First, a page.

I’ve never been to Burning Man, but I’ve visited the North American desert and danced around in a Baja jacket like the Pittsburghers of Rusted Root have been known to do.
So when I started listening to Voice of the Wind by Trevor Green, I was lifted from the banalities of my everyday routine and brought into a euphoric, transcendental state of mind. (Unfortunately, it wasn’t yet the weekend, and I live in New York, so it lasted only a minute or so.)
Trevor Green Adopts Traditional Elements
Trevor Green is an interesting character whose spiritual life is already farther along than mine will ever be. An adopted member of a Navajo tribe, Green recently traveled to Australia to discover the roots of the indigenous culture he now values as his own, as well as the history behind the instrument he uses frequently throughout his music — the didgeridoo.
Apparently, Native American grass dancers accompany Green onstage when he performs, which precipitates a metamorphosis from run-of-the-mill music show to esoteric experience. (Listen to “Walking Tree” and you’ll understand how well it fits). “Walking Tree,” like many of Green’s songs, is mystical and haunting — a sublime combination.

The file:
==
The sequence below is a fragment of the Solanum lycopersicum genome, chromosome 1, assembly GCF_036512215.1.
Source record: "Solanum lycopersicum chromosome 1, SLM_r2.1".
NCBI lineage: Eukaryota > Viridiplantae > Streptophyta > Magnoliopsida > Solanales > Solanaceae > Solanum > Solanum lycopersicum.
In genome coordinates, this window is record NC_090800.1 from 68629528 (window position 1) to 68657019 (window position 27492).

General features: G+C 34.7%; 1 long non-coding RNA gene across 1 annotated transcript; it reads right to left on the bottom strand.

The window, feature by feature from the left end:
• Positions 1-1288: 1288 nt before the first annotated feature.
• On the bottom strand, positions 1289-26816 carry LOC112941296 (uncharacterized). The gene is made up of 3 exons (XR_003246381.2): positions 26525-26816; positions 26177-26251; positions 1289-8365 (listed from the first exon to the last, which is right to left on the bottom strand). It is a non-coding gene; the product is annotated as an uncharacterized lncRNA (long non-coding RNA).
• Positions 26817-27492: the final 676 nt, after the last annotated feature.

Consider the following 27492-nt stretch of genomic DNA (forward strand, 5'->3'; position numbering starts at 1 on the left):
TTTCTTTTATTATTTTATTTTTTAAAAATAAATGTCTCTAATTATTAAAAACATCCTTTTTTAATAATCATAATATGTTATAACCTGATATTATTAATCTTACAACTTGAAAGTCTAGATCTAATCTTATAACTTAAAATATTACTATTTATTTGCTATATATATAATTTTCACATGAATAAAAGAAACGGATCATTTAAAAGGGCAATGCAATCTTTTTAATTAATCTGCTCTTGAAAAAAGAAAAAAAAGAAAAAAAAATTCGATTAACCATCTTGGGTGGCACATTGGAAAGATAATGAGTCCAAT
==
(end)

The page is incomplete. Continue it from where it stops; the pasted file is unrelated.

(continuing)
Green’s music is contemplative. It forces you to think by bringing you to a place deep within yourself. “Chant,” for example, speaks to purpose: “Lead with purpose in all you do / let your soul come shining through.”
During the powerful and introspective journey of listening to this album, released last month it is Trevor Green’s newest, you’re continually supported by the vocals, which are tremendous in and of themselves, but when aided by the sounds of guitar, drum, and didgeridoo, are magical.
Voice of the Wind shows the versatility in Green’s musical abilities. Each song has a distinctive flavor that makes it highly accessible to listeners, and this accessibility is what makes Trevor so appealing. While his biographical story is unique, the themes of his music are universal in their positivity.
“Red Road” reminds me, personally, of the Yellow Brick Road from The Wizard of Oz. All immature references aside, the lyrics are light and encouraging: “Chosen one to walk the red road / your story of truth is all that is known.”
The final song on the track, “Open Minds,” talks about coming home. It is probably my favorite, and it’s all the more rewarding with the knowledge that Trevor Green traveled to Australia to discover the history of his adopted people and finally come home.